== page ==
Since St. Luke's Gospel was written for Christians of a Gentile background its major theme is the universality of the Gospel Message. Salvation is described as "a light to bring revelation to the Gentiles" (2:32). At the end of the Gospel, the risen Lord instructs His disciples to preach repentance and forgiveness of sins "to all nations" (24:47). More than the other Gospels, it, thus, underscores for the believer, the significance of mission and evangelization.

Anxious to write an orderly about Christ's lifetime on earth, St. Luke, as he tells Theophilus, had for a long time sought out eyewitnesses of the events he wished to record. As St. Luke himself was not one of the original disciples of Jesus, his gospel is anchored on the testimony of these witnesses. His sources, as is clear from the prologue to his Gospel (1:1-4) were both written and oral in nature. There is no doubt that St. Luke consulted the narrative that "many" had written of Christ before writing his own Gospel. At times, therefore, in icons of Saint Luke, he is shown copying from scrolls, which served as resource material for his own gospel project. In one such icon, written for the Royal Doors of a church in France, the iconographer, Fr. Gregory Kroug (1909-1969)-born in Russia but immigrated to France where he lived the rest of his life shows St. Luke as resembling the Apostle Paul. A disciple of St. Paul, St. Luke accompanied him on parts of St. Paul's 2nd and 3rd missionary journeys, and went to Rome with him where Saint Paul died as a martyr for his Christian faith. For that same icon project, Fr. Kroug shows the Evangelist Mark, also copying from scrolls, as resembling St. Peter whose disciple he was. Traditionally, in Royal Door icons of St. Luke, the figure of a calf is included as a symbol of Christ's sacrificial and priestly office, which St. Luke so aptly has recorded in his Gospel.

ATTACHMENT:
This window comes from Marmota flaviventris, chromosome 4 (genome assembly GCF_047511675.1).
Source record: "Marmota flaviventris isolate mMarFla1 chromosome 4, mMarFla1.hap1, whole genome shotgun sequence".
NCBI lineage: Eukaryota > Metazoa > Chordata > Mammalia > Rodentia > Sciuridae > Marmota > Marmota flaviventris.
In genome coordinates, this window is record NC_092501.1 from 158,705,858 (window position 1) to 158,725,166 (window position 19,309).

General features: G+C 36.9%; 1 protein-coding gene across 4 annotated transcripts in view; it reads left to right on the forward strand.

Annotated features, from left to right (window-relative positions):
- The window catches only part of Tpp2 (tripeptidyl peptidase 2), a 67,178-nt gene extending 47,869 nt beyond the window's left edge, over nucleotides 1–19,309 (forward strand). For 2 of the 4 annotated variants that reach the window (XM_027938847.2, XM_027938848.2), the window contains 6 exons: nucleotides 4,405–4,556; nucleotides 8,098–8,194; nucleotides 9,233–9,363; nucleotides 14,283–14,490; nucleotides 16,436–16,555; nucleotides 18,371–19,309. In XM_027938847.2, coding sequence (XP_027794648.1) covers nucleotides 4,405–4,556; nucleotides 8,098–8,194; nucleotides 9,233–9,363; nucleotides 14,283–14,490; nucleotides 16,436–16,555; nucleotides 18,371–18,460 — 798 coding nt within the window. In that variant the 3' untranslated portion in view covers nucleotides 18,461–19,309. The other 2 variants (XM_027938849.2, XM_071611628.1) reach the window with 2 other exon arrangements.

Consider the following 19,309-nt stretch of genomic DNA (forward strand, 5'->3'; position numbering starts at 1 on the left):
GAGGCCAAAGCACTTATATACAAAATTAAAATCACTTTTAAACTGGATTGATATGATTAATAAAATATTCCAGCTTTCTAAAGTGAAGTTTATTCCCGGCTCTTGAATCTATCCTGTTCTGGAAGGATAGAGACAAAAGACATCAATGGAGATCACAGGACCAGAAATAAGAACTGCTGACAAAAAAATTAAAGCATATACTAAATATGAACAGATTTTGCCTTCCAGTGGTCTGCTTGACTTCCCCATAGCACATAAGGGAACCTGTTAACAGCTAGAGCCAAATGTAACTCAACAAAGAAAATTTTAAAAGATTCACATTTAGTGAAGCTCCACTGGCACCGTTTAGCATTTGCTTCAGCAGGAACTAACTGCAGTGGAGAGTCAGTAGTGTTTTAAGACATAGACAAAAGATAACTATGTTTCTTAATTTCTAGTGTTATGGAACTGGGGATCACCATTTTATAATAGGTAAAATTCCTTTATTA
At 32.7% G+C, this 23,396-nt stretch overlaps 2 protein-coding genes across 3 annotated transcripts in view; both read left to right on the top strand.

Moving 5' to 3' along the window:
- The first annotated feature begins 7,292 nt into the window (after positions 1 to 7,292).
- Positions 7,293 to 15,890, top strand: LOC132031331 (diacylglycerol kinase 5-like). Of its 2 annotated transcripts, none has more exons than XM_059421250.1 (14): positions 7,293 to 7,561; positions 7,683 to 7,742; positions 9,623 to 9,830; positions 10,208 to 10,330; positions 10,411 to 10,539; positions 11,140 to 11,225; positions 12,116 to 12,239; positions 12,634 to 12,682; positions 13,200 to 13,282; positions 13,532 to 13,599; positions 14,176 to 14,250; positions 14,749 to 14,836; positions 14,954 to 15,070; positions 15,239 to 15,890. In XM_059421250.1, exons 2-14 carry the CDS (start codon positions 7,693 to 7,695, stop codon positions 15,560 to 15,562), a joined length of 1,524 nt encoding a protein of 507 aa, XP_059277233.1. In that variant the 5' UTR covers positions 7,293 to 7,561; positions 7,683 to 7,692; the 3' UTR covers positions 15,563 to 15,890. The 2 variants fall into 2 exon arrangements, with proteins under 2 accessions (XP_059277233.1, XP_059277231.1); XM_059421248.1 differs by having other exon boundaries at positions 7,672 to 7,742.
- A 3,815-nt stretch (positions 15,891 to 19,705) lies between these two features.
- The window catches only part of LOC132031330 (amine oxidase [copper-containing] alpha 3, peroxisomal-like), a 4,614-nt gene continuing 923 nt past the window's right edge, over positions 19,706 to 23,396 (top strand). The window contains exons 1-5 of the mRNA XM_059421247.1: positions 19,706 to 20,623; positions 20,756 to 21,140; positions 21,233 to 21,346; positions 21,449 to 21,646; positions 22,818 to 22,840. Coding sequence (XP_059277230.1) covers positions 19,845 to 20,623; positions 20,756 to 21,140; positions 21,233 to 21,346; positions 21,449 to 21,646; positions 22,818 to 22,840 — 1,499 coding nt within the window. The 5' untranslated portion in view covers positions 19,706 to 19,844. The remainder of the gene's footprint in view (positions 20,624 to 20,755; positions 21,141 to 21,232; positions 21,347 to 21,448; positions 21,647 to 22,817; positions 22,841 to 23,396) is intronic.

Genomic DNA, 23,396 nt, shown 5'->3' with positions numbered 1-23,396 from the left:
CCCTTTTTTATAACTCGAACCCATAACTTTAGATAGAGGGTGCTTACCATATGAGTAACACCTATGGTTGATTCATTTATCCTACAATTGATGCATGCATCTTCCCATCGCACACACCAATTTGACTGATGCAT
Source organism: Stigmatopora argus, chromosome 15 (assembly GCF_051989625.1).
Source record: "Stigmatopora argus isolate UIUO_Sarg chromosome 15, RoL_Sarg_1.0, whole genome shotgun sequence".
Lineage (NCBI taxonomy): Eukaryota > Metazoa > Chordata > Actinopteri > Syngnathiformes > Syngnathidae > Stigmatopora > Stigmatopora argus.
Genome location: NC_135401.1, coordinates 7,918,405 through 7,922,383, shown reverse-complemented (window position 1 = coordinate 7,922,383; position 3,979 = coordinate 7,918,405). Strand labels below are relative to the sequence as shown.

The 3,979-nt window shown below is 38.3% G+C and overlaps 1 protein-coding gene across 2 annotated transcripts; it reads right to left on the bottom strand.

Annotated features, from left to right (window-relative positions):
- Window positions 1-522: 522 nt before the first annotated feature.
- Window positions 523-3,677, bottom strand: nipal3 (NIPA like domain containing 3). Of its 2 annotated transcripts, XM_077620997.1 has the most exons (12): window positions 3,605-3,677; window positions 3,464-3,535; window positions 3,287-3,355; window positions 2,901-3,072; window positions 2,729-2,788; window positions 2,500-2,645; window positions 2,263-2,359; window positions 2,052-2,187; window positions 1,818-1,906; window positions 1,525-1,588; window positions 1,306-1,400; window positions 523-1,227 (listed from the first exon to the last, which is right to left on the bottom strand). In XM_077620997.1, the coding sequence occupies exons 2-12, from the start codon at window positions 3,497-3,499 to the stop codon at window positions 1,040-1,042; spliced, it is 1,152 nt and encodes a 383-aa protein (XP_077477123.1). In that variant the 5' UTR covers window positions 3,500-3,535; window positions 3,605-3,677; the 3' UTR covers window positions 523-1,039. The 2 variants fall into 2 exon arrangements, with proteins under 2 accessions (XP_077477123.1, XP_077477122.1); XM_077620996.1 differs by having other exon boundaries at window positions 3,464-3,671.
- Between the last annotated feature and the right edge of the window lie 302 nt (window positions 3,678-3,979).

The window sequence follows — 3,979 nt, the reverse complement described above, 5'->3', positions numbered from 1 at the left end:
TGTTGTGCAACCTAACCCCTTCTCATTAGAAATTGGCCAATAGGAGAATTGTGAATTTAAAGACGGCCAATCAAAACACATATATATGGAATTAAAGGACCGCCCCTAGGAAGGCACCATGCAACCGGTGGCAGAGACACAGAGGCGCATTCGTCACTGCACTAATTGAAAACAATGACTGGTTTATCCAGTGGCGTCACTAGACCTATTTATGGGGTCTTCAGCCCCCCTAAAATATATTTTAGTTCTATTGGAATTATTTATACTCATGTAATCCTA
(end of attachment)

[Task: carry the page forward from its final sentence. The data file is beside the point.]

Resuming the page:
Saint Luke also heavily on the oral tradition of the early Church, which he obtained especially from the women disciples of our Lord. These Christ ministering women were his main source of information for the first two chapters of his Gospel which the theologians refer to as the "Infancy Gospel" dealing with the stories and events connected with the births of Saint John the Baptist and the Christ Child.